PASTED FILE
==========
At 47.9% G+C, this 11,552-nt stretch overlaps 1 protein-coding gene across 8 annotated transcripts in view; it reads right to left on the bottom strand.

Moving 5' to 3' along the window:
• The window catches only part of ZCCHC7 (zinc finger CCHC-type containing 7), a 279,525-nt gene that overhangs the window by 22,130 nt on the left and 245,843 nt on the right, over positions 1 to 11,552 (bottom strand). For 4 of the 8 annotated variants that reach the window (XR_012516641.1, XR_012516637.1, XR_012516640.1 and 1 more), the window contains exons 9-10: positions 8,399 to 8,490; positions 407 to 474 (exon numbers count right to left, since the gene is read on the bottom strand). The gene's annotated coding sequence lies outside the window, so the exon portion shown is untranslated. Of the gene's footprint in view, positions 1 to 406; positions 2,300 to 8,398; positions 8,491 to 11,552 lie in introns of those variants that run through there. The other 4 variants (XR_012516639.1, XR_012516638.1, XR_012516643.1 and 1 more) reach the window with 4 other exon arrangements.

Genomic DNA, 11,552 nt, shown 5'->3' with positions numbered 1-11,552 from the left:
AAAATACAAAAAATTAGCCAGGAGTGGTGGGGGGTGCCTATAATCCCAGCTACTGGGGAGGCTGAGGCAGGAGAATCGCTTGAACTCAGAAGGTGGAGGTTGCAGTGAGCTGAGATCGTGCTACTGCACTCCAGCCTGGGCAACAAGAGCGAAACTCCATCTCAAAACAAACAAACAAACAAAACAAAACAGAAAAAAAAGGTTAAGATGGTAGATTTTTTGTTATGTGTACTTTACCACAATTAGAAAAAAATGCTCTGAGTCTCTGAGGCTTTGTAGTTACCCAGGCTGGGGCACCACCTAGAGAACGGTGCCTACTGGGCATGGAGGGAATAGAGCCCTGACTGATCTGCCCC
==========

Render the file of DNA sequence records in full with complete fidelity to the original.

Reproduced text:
At 47.9% G+C, this 11,552-nt stretch overlaps 1 protein-coding gene across 8 annotated transcripts in view; it reads right to left on the bottom strand.

Moving 5' to 3' along the window:
• The window catches only part of ZCCHC7 (zinc finger CCHC-type containing 7), a 279,525-nt gene that overhangs the window by 22,130 nt on the left and 245,843 nt on the right, over positions 1 to 11,552 (bottom strand). For 4 of the 8 annotated variants that reach the window (XR_012516641.1, XR_012516637.1, XR_012516640.1 and 1 more), the window contains exons 9-10: positions 8,399 to 8,490; positions 407 to 474 (exon numbers count right to left, since the gene is read on the bottom strand). The gene's annotated coding sequence lies outside the window, so the exon portion shown is untranslated. Of the gene's footprint in view, positions 1 to 406; positions 2,300 to 8,398; positions 8,491 to 11,552 lie in introns of those variants that run through there. The other 4 variants (XR_012516639.1, XR_012516638.1, XR_012516643.1 and 1 more) reach the window with 4 other exon arrangements.

Genomic DNA, 11,552 nt, shown 5'->3' with positions numbered 1-11,552 from the left:
AAAATACAAAAAATTAGCCAGGAGTGGTGGGGGGTGCCTATAATCCCAGCTACTGGGGAGGCTGAGGCAGGAGAATCGCTTGAACTCAGAAGGTGGAGGTTGCAGTGAGCTGAGATCGTGCTACTGCACTCCAGCCTGGGCAACAAGAGCGAAACTCCATCTCAAAACAAACAAACAAACAAAACAAAACAGAAAAAAAAGGTTAAGATGGTAGATTTTTTGTTATGTGTACTTTACCACAATTAGAAAAAAATGCTCTGAGTCTCTGAGGCTTTGTAGTTACCCAGGCTGGGGCACCACCTAGAGAACGGTGCCTACTGGGCATGGAGGGAATAGAGCCCTGACTGATCTGCCCC